We repeat cliches because they contain truth. Such is the case with the phrase “down, but not out.”
After a difficult academic term of online learning, this cliché might describe how many of us feel in academic circles.
Remember that every person in authority in your life has had setbacks, disappointments, and failures in their past. Your parents, teachers, coaches, and yes, your university instructors. It might not seem like that, and perhaps they don’t want to talk about those chapters in their lives, but they have certainly had them.
I had real setbacks when I was a young student.
First, I enrolled in a college that did not match my interests or skill set. I did well with my electives and failed two classes that first year.
When I switched colleges, I did better, but I wasn’t mature enough to embrace the learning, and I dropped out of university for five years to work. When I returned, I found the subject area that I am passionate about – English literature. Only then – when I was mature and studying what I loved – did I develop the energy, commitment, and drive to excel and take full advantage of learning at university.
My life was not determined by that first year of studies or my failing two classes or even my second year. My life was not determined by taking a break from studies – except to facilitate maturity that helped me return to studies with the determination to fully embrace the experience.
My checkered past in the early days of my academic studies was a chapter, not the book. I never let those early failures and mediocre learning experiences constitute a book. I had control over how I thought about those experiences. I did not let them define me.
I am not ashamed of those experiences, and that is one reason I am able to easily talk about them in the hopes that you will benefit from my story.
The point is that young people’s lives are not determined by their first term – however good or disappointing that term was.
If your grades are disappointing, remember that one term – particularly a term when you are studying online due to COVID-19 – will not be life determining unless you let it be life determining. You have control over how you understand and move forward from this term.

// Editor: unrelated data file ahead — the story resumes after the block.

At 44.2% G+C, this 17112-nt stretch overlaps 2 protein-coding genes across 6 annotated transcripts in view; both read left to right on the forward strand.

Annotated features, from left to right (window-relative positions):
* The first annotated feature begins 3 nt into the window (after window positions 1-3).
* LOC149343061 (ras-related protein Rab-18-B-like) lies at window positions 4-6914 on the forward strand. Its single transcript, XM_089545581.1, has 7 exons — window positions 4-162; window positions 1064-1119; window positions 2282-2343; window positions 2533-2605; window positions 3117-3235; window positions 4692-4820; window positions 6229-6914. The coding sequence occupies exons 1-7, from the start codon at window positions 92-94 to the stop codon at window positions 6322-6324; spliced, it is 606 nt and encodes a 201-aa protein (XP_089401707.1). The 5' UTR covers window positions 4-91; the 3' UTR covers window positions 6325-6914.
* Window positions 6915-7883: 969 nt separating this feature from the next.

You have the choice to see your last term as a chapter, not the book. And that’s true even if you did really well. Any term can be a chapter, not the book.
Resilience is “the ability to persevere and adapt when things go awry” (Reivich & Shatte, 2002, p. 1). It’s helpful to reflect upon and fully understand the factors that resulted in your disappointing term. It’s helpful to understand what went wrong and what you have control of going forward. It’s also beneficial to have a more experienced guide help you reflect and determine what the learning is in this situation.
Because there is always learning. Every chapter – no matter how disappointing – has the potential to help you in the future. Don’t waste this opportunity to learn from your situation and/or your mistakes.
If you want to reflect on how your term went – what went right and what went wrong – and how this learning can help you in the future, feel free to contact me.
If you want to develop better study habits and/or be more engaged with your classes this term, feel free to contact me.
If you need help and support with your academic studies, reach out. Academic coaching can give you that extra boost to help you realize your goals.
Email me at email@example.com or call 306-292-9929. Let’s make this the best term it can be.
Reivich, K. and Shatte, A. (2002). The Resilience Factor: 7 Essential Skills for Overcoming Life’s Inevitable Obstacles. Random House.